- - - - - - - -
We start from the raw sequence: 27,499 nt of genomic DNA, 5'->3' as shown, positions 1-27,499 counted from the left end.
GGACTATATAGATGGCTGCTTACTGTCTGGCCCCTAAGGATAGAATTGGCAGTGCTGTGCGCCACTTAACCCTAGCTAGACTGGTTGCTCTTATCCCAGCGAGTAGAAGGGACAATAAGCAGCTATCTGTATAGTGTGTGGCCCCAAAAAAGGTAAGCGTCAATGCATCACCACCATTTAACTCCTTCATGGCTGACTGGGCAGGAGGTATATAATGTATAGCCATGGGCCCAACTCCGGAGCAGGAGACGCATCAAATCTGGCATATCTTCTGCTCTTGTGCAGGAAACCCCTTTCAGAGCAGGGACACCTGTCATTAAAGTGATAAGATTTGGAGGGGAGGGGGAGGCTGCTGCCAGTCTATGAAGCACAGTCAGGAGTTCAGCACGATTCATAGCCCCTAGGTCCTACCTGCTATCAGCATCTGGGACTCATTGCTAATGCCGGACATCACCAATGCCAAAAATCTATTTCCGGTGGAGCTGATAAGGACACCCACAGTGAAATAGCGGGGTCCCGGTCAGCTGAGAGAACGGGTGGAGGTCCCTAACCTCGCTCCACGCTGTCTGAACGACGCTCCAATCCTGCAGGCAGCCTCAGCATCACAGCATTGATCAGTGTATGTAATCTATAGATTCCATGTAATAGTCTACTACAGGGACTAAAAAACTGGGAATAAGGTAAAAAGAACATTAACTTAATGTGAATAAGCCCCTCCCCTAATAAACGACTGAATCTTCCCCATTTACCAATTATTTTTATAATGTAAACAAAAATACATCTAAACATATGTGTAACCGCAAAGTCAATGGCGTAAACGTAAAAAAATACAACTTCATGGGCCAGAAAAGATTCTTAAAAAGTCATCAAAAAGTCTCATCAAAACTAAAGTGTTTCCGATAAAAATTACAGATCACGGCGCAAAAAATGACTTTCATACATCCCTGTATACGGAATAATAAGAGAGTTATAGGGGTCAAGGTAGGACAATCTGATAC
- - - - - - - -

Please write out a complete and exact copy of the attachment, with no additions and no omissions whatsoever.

We start from the raw sequence: 27,499 nt of genomic DNA, 5'->3' as shown, positions 1-27,499 counted from the left end.
GGACTATATAGATGGCTGCTTACTGTCTGGCCCCTAAGGATAGAATTGGCAGTGCTGTGCGCCACTTAACCCTAGCTAGACTGGTTGCTCTTATCCCAGCGAGTAGAAGGGACAATAAGCAGCTATCTGTATAGTGTGTGGCCCCAAAAAAGGTAAGCGTCAATGCATCACCACCATTTAACTCCTTCATGGCTGACTGGGCAGGAGGTATATAATGTATAGCCATGGGCCCAACTCCGGAGCAGGAGACGCATCAAATCTGGCATATCTTCTGCTCTTGTGCAGGAAACCCCTTTCAGAGCAGGGACACCTGTCATTAAAGTGATAAGATTTGGAGGGGAGGGGGAGGCTGCTGCCAGTCTATGAAGCACAGTCAGGAGTTCAGCACGATTCATAGCCCCTAGGTCCTACCTGCTATCAGCATCTGGGACTCATTGCTAATGCCGGACATCACCAATGCCAAAAATCTATTTCCGGTGGAGCTGATAAGGACACCCACAGTGAAATAGCGGGGTCCCGGTCAGCTGAGAGAACGGGTGGAGGTCCCTAACCTCGCTCCACGCTGTCTGAACGACGCTCCAATCCTGCAGGCAGCCTCAGCATCACAGCATTGATCAGTGTATGTAATCTATAGATTCCATGTAATAGTCTACTACAGGGACTAAAAAACTGGGAATAAGGTAAAAAGAACATTAACTTAATGTGAATAAGCCCCTCCCCTAATAAACGACTGAATCTTCCCCATTTACCAATTATTTTTATAATGTAAACAAAAATACATCTAAACATATGTGTAACCGCAAAGTCAATGGCGTAAACGTAAAAAAATACAACTTCATGGGCCAGAAAAGATTCTTAAAAAGTCATCAAAAAGTCTCATCAAAACTAAAGTGTTTCCGATAAAAATTACAGATCACGGCGCAAAAAATGACTTTCATACATCCCTGTATACGGAATAATAAGAGAGTTATAGGGGTCAAGGTAGGACAATCTGATAC